Opinion | Pop Culture

'Homeless Chic' and the Homeless

Does the 'poorgeoisie' fashion trend trivialize a serious reality?

One million children in the U.S. currently face homelessness, and one of the fastest growing segments among the homeless is families with children. Despite these alarming statistics, it's the fashion industry's fixation with "homeless chic" that has sparked the most public debate as of late.

W. magazine's September issue featured a spread called "Paper Bag Princess." It depicted models on dingy streets wearing high-end shopping bags fashioned as clothes. Italian Vogue's September cover showed two models in tattered layers with dirty faces, hobo sticks in tow. Indeed, Details magazine heralds the arrival of the "poorgeoisie" in "How Looking Poor Is the New Status Symbol." Steve Kandell writes:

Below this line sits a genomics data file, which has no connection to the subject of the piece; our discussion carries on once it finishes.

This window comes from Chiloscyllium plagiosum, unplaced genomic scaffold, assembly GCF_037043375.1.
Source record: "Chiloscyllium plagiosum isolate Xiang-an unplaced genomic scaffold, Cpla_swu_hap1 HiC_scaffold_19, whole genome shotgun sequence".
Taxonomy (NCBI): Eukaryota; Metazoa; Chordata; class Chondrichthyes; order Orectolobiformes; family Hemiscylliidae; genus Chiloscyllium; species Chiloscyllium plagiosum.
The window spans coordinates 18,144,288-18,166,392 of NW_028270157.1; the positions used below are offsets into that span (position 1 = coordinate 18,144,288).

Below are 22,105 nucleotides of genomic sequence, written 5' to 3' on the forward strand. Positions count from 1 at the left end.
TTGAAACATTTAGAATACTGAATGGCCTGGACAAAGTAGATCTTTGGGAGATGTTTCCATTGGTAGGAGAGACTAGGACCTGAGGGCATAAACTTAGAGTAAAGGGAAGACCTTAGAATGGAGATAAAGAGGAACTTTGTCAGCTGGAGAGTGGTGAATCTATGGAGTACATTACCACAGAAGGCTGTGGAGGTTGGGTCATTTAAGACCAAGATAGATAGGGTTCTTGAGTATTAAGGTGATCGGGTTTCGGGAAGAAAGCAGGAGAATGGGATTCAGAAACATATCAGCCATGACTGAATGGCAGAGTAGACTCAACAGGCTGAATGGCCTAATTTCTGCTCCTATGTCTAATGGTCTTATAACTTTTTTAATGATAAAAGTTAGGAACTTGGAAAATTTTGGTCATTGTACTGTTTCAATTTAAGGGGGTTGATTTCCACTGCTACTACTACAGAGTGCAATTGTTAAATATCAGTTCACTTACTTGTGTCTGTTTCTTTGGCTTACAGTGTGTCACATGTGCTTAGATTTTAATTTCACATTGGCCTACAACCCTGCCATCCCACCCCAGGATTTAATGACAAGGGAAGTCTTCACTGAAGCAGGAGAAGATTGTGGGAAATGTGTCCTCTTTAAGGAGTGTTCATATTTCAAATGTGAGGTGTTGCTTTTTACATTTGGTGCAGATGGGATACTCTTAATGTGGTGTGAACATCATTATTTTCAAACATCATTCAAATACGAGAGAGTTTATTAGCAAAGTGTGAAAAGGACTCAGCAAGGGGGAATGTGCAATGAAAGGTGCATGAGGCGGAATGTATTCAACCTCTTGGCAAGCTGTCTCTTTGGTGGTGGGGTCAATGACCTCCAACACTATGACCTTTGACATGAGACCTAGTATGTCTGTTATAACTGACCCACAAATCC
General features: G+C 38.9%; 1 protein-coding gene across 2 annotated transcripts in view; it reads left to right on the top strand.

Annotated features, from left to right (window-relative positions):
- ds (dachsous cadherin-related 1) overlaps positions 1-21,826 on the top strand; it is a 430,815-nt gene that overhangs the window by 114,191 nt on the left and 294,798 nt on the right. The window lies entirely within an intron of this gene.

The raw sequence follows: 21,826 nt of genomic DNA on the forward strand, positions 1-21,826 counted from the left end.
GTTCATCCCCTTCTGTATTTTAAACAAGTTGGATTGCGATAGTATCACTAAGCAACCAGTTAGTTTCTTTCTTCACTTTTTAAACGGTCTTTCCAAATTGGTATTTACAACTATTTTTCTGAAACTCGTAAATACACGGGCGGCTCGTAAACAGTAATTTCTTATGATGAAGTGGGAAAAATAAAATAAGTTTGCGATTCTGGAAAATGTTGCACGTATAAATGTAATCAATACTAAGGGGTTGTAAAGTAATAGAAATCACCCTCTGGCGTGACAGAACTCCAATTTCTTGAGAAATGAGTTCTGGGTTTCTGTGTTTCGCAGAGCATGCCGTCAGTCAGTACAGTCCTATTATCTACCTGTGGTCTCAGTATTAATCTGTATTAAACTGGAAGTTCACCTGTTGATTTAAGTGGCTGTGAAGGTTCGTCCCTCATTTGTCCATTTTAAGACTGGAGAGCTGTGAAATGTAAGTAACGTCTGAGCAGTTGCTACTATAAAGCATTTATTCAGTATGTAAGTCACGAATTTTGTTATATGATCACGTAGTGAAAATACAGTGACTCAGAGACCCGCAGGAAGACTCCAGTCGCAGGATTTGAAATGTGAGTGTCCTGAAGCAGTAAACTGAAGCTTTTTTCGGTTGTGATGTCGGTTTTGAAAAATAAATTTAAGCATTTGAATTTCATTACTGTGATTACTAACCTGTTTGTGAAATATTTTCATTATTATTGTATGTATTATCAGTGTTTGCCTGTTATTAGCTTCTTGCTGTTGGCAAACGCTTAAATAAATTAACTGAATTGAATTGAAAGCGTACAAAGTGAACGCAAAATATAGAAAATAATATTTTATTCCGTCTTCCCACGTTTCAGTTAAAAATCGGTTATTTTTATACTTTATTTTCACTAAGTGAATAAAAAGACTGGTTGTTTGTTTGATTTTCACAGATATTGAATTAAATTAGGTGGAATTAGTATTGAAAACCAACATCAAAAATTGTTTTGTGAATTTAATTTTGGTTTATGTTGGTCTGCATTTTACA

Just because the cultural moment is dominated by bloodlust for the heads of AIG executives doesn't mean public sentiment has turned against the accumulation of material possessions—it's just that the material in question is likely to be double-brushed flannel. And that's the advantage guys who ...
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